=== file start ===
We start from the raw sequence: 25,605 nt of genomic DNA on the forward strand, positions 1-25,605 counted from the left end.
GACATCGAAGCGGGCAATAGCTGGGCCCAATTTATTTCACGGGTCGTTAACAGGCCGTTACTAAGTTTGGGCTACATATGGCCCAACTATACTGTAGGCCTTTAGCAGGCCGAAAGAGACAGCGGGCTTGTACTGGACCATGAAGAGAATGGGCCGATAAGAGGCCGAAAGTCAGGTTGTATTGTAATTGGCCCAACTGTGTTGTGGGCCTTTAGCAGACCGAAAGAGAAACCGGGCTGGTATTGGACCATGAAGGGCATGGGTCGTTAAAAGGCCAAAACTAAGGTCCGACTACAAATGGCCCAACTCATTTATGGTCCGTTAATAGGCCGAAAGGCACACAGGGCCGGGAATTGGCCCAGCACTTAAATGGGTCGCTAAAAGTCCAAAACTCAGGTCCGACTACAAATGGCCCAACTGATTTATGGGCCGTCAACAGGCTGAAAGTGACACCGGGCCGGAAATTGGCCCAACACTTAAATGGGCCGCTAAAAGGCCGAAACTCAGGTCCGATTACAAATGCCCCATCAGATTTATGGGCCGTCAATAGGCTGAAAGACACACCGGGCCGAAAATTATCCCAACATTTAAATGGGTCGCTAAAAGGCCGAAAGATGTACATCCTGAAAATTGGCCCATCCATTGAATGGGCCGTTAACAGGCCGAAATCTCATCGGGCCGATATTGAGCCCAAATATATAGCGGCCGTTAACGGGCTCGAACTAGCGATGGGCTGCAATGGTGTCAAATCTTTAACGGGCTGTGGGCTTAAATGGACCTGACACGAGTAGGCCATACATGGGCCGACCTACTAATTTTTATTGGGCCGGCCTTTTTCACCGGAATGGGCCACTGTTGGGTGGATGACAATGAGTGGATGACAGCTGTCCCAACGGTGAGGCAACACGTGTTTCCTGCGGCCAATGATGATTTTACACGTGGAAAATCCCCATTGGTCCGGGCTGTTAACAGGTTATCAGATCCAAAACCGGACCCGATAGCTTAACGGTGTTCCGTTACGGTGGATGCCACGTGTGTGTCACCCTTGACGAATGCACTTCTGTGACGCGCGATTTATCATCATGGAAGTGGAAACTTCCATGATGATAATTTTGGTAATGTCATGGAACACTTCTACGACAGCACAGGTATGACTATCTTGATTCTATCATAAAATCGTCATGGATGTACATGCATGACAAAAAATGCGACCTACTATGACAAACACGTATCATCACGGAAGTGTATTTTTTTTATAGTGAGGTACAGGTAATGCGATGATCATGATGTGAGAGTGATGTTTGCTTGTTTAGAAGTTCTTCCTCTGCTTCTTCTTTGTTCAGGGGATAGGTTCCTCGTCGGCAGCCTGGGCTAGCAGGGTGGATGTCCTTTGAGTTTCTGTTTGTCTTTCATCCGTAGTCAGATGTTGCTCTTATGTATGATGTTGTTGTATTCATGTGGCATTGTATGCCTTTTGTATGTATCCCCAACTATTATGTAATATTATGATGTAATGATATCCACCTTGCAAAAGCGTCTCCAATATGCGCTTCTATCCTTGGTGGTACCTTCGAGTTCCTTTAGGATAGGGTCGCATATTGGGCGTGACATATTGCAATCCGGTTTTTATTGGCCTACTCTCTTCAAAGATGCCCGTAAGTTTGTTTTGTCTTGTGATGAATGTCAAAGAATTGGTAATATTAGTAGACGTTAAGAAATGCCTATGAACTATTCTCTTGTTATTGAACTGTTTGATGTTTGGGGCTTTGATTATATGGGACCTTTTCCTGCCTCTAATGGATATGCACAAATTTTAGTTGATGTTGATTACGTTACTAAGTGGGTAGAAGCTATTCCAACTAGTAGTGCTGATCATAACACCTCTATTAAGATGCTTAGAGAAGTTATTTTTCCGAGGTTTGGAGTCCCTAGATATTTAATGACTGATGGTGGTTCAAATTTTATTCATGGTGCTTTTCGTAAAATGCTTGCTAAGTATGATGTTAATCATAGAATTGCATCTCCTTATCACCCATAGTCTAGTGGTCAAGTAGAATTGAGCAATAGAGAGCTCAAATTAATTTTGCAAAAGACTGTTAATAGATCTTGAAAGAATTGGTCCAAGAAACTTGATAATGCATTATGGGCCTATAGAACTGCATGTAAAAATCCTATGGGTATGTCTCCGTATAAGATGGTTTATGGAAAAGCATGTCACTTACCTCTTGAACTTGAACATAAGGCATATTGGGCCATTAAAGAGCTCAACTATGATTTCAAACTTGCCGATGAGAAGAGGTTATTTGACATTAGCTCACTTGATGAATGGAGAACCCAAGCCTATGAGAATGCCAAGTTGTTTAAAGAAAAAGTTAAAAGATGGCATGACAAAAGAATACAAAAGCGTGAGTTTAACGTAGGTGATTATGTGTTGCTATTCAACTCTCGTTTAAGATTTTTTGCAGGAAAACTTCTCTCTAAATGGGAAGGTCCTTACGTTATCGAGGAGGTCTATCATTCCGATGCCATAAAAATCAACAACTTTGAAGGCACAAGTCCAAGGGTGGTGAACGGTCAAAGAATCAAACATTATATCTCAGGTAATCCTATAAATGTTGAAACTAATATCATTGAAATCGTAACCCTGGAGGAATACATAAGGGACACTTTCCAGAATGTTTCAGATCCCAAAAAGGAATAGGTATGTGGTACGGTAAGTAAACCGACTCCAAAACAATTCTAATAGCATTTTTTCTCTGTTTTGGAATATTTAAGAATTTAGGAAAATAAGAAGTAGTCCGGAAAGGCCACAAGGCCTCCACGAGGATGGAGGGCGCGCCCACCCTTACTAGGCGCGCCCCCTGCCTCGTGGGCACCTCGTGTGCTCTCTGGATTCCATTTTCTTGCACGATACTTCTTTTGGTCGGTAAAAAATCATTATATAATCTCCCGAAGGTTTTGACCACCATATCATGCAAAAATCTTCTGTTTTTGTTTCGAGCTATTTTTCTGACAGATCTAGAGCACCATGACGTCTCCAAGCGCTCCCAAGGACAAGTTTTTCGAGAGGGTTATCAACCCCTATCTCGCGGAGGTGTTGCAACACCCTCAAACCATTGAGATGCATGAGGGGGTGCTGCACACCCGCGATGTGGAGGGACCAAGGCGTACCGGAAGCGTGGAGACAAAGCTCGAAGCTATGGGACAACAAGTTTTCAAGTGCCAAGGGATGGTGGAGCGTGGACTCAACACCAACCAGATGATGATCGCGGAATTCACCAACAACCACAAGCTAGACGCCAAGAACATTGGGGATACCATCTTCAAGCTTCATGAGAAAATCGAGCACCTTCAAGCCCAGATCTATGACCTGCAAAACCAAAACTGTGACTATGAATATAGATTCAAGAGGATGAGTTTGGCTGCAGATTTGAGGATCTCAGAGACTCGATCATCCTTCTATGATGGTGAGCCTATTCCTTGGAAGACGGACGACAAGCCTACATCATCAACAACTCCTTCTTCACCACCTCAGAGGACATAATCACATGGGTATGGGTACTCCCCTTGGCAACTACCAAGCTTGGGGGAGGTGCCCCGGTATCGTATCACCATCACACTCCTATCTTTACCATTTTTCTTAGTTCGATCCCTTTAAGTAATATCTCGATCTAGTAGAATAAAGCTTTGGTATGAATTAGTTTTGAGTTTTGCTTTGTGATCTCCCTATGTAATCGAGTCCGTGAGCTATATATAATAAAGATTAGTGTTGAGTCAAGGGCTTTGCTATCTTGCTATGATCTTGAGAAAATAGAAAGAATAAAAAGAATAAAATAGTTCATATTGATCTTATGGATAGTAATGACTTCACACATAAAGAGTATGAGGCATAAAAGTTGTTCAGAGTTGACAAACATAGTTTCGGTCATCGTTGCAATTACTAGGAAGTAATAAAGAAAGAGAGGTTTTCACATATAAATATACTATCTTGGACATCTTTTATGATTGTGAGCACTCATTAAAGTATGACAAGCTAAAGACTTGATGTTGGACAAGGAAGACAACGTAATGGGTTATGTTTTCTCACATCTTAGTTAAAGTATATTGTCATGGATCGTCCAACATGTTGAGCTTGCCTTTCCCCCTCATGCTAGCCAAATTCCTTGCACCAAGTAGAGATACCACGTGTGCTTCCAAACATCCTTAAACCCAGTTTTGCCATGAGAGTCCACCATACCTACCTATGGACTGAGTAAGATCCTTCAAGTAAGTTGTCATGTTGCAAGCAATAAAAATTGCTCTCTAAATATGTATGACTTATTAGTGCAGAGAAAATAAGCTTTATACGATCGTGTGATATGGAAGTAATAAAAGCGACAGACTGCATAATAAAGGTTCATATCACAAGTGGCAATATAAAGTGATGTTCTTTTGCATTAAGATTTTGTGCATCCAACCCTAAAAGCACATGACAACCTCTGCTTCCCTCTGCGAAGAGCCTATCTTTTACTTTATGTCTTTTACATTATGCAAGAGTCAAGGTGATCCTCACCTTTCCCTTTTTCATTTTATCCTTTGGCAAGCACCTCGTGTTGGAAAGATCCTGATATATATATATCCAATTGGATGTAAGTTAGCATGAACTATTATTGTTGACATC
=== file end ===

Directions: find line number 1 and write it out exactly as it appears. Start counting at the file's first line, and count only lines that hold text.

We start from the raw sequence: 25,605 nt of genomic DNA on the forward strand, positions 1-25,605 counted from the left end.